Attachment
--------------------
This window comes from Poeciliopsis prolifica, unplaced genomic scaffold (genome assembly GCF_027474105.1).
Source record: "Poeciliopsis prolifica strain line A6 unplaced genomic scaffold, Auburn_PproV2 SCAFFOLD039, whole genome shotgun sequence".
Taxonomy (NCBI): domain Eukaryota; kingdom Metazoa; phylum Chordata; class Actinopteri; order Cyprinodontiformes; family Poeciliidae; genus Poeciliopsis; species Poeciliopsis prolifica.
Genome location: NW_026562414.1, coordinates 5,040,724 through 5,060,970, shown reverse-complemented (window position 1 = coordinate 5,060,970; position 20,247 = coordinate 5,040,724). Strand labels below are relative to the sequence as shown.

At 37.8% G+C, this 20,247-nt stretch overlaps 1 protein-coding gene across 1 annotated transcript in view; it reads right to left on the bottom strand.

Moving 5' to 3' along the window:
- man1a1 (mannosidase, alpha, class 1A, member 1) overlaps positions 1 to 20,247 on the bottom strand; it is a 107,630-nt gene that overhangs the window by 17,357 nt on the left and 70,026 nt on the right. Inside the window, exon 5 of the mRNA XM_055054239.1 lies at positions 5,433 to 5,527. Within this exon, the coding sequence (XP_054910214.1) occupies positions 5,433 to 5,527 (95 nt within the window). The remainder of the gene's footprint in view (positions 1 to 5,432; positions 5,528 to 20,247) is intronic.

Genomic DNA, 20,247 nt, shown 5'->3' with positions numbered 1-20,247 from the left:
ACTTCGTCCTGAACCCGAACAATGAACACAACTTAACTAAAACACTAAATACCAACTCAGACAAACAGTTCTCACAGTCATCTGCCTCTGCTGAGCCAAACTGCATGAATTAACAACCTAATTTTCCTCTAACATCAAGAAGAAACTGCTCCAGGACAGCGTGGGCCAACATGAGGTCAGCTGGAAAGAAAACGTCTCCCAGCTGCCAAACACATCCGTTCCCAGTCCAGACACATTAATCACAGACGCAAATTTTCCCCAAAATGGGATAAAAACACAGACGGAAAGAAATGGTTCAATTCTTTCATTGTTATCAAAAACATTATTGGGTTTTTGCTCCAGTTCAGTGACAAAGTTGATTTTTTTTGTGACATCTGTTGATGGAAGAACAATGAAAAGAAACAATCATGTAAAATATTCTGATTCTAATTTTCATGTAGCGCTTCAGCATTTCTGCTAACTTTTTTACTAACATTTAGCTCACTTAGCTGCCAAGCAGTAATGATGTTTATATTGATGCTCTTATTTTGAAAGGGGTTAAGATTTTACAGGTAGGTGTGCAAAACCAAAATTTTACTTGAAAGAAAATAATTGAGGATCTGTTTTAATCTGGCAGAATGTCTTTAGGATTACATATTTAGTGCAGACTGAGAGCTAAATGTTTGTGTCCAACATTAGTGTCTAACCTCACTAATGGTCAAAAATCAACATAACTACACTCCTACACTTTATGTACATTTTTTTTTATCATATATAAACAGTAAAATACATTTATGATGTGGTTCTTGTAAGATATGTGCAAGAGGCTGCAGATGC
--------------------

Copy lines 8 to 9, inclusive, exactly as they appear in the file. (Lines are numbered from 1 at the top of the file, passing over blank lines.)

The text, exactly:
Genomic DNA, 20,247 nt, shown 5'->3' with positions numbered 1-20,247 from the left:
ACTTCGTCCTGAACCCGAACAATGAACACAACTTAACTAAAACACTAAATACCAACTCAGACAAACAGTTCTCACAGTCATCTGCCTCTGCTGAGCCAAACTGCATGAATTAACAACCTAATTTTCCTCTAACATCAAGAAGAAACTGCTCCAGGACAGCGTGGGCCAACATGAGGTCAGCTGGAAAGAAAACGTCTCCCAGCTGCCAAACACATCCGTTCCCAGTCCAGACACATTAATCACAGACGCAAATTTTCCCCAAAATGGGATAAAAACACAGACGGAAAGAAATGGTTCAATTCTTTCATTGTTATCAAAAACATTATTGGGTTTTTGCTCCAGTTCAGTGACAAAGTTGATTTTTTTTGTGACATCTGTTGATGGAAGAACAATGAAAAGAAACAATCATGTAAAATATTCTGATTCTAATTTTCATGTAGCGCTTCAGCATTTCTGCTAACTTTTTTACTAACATTTAGCTCACTTAGCTGCCAAGCAGTAATGATGTTTATATTGATGCTCTTATTTTGAAAGGGGTTAAGATTTTACAGGTAGGTGTGCAAAACCAAAATTTTACTTGAAAGAAAATAATTGAGGATCTGTTTTAATCTGGCAGAATGTCTTTAGGATTACATATTTAGTGCAGACTGAGAGCTAAATGTTTGTGTCCAACATTAGTGTCTAACCTCACTAATGGTCAAAAATCAACATAACTACACTCCTACACTTTATGTACATTTTTTTTTATCATATATAAACAGTAAAATACATTTATGATGTGGTTCTTGTAAGATATGTGCAAGAGGCTGCAGATGC